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Last Updated: Oct 11, 2012 - 10:22:56 PM
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Professional cycling reduces sperm quality

Jul 6, 2009 - 12:30:43 PM
But, the study says, reactive oxygen species - small molecules that are a natural by-product of oxygen metabolism and which react to stress by increasing to such an extent that they can damage cell structures - and energetic imbalances may play an important role in the sperm alterations.

 
[RxPG] Amsterdam, July 6 - Intensive professional cycling training damages sperm, according to a study presented at the annual conference of the European Society of Human Reproduction and Embryology in Amsterdam recently.


Professor Diana Vaamonde, affiliated with the Spanish University of Cordoba Medical School, found that high-intensity training by triathletes significantly diminishes the quality of their sperm.

Previous studies by Vaamonde's team had already shown that both high exercise intensity and high exercise volume might be detrimental to sperm quality.

In the new study, in which the research team thoroughly analysed the sperm quality of 15 triathletes with an average age of 33, the scientists found a direct correlation between the volume of training in each activity and sperm quality.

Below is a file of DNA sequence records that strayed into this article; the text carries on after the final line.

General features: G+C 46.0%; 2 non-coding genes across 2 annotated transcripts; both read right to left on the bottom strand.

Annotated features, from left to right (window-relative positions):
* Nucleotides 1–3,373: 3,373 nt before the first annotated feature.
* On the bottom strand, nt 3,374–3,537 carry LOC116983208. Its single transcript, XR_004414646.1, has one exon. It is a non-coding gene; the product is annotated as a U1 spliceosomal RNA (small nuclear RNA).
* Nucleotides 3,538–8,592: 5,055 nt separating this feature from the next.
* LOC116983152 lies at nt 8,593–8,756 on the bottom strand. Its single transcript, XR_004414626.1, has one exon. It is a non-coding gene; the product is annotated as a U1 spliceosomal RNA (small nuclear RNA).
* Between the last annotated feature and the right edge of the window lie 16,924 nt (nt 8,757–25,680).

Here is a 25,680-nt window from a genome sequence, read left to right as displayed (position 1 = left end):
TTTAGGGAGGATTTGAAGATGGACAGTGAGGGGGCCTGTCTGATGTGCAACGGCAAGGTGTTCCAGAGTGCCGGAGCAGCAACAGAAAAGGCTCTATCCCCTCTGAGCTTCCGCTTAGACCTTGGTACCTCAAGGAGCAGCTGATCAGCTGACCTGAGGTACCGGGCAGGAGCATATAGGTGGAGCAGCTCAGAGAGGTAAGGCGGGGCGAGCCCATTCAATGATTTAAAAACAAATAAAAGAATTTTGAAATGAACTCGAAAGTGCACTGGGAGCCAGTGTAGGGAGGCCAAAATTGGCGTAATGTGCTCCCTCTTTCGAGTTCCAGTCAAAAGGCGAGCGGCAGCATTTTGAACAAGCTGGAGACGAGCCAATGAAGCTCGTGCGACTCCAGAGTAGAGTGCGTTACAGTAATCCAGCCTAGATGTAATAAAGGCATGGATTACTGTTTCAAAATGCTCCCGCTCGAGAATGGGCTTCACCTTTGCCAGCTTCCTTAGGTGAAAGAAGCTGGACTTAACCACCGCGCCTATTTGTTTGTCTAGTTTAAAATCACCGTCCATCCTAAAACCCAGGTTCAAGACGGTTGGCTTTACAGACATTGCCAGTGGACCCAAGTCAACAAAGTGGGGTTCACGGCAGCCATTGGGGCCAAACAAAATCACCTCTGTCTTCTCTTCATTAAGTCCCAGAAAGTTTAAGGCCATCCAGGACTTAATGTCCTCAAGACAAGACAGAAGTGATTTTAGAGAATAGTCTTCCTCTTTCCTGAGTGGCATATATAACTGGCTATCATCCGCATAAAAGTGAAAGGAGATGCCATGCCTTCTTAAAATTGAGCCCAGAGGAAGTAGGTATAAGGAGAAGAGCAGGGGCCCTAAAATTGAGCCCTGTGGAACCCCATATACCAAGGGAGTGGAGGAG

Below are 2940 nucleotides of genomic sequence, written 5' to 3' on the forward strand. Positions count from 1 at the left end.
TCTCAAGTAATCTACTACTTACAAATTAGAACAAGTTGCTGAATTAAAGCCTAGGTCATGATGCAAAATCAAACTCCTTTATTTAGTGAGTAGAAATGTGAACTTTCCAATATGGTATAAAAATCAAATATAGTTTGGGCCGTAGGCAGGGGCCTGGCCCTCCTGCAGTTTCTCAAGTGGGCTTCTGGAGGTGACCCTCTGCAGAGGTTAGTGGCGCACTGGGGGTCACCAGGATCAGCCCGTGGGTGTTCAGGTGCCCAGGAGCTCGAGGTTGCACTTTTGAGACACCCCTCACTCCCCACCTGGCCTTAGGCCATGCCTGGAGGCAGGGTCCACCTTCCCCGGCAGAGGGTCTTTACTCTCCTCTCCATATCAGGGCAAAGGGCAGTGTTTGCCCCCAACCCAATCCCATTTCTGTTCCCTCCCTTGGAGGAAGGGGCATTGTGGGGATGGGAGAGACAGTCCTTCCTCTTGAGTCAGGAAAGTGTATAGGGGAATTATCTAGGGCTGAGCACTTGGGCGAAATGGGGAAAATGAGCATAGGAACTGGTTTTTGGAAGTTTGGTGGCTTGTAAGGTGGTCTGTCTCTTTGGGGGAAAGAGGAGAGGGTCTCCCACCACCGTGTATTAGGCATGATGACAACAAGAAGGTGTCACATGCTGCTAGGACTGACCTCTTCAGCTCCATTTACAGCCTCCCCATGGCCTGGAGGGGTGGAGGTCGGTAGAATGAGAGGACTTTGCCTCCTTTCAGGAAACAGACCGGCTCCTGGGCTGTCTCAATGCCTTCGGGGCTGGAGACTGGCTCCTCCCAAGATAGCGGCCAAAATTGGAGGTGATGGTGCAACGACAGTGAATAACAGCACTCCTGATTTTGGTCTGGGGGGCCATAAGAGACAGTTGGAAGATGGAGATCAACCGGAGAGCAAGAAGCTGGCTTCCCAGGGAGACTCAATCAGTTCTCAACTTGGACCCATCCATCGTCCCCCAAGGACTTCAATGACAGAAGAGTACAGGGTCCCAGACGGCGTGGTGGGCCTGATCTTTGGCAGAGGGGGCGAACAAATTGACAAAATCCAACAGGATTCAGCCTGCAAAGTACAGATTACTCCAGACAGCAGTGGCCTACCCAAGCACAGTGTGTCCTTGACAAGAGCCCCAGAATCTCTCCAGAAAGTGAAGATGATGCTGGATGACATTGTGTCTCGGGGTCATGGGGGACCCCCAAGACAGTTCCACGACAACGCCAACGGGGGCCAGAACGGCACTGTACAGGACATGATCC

Of the three modalities, only cycling, the activity for which triathletes undertake the most training, showed a clear correlation with sperm quality. The more time and distance covered in cycling, the worse sperm quality became.

'We found a statistically adverse correlation between sperm morphology and the volume of cycling training undertaken per week,' Vaamonde said.

The scientists say that the reduced sperm quality is most likely caused by a number of factors. Irritation and compression caused by friction of the testes against the saddle or the localised heat produced by wearing tight clothing might explain part of the problem.

But, the study says, reactive oxygen species - small molecules that are a natural by-product of oxygen metabolism and which react to stress by increasing to such an extent that they can damage cell structures - and energetic imbalances may play an important role in the sperm alterations.

Vaamonde said it was necessary to develop 'protective measures' for professional sportsmen to prevent damage to their sperm quality, including freezing their sperm prior to intensive training programmes.





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